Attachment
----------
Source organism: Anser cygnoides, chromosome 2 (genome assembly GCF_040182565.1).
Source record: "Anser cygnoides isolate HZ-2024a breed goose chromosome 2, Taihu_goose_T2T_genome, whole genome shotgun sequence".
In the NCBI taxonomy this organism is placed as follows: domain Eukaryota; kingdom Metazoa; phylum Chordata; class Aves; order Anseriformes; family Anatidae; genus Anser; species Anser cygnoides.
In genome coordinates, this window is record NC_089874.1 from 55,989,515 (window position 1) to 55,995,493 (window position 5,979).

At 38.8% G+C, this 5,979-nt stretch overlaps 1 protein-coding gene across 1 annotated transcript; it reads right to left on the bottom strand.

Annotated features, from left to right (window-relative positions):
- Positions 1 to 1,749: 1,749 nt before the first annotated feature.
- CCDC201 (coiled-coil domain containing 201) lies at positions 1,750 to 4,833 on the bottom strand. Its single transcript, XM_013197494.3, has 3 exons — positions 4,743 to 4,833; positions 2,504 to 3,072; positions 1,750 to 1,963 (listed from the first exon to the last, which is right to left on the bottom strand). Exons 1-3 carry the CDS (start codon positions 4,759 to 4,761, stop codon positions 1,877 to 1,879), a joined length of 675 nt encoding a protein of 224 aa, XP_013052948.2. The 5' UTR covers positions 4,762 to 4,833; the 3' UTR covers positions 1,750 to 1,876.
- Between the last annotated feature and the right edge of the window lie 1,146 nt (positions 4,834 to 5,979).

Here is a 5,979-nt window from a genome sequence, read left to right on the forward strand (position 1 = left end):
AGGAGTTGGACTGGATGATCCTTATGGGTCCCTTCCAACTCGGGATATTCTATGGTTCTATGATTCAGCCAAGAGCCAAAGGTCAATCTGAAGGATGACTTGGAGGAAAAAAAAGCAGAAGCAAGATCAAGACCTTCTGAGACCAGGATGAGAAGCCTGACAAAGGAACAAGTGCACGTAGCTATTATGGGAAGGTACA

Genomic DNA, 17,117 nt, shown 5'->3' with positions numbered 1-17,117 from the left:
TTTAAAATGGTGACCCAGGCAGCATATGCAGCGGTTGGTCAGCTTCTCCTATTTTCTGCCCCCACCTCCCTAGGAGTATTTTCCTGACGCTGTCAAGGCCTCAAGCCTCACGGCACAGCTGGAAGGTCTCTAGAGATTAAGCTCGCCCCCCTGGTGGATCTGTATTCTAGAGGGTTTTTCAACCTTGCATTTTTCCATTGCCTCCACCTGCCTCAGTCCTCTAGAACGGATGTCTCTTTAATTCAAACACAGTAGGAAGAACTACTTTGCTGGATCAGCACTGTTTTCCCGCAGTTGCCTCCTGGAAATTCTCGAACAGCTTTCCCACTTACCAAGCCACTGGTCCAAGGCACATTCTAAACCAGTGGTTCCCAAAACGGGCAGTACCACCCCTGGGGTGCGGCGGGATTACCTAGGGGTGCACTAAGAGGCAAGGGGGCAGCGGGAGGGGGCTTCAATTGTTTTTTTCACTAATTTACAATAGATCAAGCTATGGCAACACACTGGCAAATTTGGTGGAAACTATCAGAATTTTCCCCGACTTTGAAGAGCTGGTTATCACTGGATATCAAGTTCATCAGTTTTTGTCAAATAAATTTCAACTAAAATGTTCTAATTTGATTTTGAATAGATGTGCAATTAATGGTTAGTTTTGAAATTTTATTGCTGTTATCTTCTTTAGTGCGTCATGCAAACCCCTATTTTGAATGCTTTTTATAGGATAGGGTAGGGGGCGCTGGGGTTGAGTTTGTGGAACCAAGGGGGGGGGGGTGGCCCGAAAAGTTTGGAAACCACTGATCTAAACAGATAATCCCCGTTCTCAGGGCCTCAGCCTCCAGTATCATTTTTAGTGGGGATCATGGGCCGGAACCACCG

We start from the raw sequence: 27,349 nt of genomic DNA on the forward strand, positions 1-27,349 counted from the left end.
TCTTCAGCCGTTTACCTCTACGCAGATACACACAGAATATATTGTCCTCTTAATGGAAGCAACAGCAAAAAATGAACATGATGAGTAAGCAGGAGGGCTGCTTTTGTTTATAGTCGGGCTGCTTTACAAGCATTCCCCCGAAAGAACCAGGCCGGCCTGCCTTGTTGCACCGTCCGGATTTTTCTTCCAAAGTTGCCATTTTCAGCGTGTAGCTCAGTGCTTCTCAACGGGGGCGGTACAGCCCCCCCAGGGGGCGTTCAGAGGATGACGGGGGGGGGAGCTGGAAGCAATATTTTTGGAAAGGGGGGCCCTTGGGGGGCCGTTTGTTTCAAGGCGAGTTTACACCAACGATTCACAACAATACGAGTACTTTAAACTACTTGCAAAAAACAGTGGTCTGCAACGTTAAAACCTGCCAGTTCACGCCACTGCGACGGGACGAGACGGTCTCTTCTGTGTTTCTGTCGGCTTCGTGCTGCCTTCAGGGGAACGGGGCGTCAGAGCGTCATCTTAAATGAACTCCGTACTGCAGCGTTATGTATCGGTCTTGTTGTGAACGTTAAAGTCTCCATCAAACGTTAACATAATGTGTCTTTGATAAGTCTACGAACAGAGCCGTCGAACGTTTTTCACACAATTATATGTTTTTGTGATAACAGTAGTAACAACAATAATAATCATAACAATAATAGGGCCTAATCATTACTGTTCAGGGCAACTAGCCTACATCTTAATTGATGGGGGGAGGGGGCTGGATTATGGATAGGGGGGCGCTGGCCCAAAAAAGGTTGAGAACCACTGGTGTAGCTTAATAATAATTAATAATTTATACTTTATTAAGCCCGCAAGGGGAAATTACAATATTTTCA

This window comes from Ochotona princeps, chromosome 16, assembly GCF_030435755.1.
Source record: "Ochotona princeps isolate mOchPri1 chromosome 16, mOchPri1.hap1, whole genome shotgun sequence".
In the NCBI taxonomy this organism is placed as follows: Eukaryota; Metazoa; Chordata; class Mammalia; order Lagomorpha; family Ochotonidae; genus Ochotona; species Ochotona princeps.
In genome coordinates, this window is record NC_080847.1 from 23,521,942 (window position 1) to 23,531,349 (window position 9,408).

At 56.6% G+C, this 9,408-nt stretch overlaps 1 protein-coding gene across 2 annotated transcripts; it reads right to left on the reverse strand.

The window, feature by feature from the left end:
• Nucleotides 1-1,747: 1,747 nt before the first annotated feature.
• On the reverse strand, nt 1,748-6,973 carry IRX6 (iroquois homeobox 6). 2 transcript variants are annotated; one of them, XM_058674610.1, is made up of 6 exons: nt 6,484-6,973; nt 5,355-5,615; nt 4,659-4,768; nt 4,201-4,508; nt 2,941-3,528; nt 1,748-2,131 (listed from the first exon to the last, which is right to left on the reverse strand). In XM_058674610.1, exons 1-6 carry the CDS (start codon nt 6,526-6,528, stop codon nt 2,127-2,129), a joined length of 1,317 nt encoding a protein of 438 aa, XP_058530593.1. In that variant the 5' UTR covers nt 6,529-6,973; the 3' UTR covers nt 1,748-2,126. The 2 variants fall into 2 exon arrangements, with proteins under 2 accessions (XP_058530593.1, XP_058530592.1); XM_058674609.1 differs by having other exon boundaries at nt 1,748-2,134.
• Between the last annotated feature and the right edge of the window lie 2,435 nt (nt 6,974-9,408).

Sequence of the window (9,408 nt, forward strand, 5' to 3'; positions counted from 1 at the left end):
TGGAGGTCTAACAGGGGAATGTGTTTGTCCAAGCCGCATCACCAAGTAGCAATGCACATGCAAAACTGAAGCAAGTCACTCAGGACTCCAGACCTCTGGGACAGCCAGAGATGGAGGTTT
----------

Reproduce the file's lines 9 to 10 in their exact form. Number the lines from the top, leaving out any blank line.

- Between the last annotated feature and the right edge of the window lie 1,146 nt (positions 4,834 to 5,979).

Here is a 5,979-nt window from a genome sequence, read left to right on the forward strand (position 1 = left end):